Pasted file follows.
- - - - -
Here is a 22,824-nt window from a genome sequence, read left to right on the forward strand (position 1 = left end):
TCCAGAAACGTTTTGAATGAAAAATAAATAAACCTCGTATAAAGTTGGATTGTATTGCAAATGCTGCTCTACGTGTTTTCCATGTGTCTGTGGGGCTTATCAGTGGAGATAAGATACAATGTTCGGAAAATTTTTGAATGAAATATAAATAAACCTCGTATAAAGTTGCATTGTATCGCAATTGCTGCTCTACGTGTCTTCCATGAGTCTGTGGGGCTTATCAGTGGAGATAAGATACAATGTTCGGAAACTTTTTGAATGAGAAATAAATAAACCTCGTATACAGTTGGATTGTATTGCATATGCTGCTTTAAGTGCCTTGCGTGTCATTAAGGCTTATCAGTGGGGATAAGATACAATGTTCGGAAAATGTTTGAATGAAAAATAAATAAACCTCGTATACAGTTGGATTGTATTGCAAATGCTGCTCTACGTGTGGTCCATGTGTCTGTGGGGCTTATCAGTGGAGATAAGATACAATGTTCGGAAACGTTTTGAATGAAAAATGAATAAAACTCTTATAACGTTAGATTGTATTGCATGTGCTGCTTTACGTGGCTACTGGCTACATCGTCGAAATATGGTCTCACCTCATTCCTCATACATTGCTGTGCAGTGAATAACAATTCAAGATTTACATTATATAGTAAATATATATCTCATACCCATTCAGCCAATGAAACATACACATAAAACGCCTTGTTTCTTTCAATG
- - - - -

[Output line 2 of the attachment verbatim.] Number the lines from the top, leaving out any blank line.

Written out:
TCCAGAAACGTTTTGAATGAAAAATAAATAAACCTCGTATAAAGTTGGATTGTATTGCAAATGCTGCTCTACGTGTTTTCCATGTGTCTGTGGGGCTTATCAGTGGAGATAAGATACAATGTTCGGAAAATTTTTGAATGAAATATAAATAAACCTCGTATAAAGTTGCATTGTATCGCAATTGCTGCTCTACGTGTCTTCCATGAGTCTGTGGGGCTTATCAGTGGAGATAAGATACAATGTTCGGAAACTTTTTGAATGAGAAATAAATAAACCTCGTATACAGTTGGATTGTATTGCATATGCTGCTTTAAGTGCCTTGCGTGTCATTAAGGCTTATCAGTGGGGATAAGATACAATGTTCGGAAAATGTTTGAATGAAAAATAAATAAACCTCGTATACAGTTGGATTGTATTGCAAATGCTGCTCTACGTGTGGTCCATGTGTCTGTGGGGCTTATCAGTGGAGATAAGATACAATGTTCGGAAACGTTTTGAATGAAAAATGAATAAAACTCTTATAACGTTAGATTGTATTGCATGTGCTGCTTTACGTGGCTACTGGCTACATCGTCGAAATATGGTCTCACCTCATTCCTCATACATTGCTGTGCAGTGAATAACAATTCAAGATTTACATTATATAGTAAATATATATCTCATACCCATTCAGCCAATGAAACATACACATAAAACGCCTTGTTTCTTTCAATG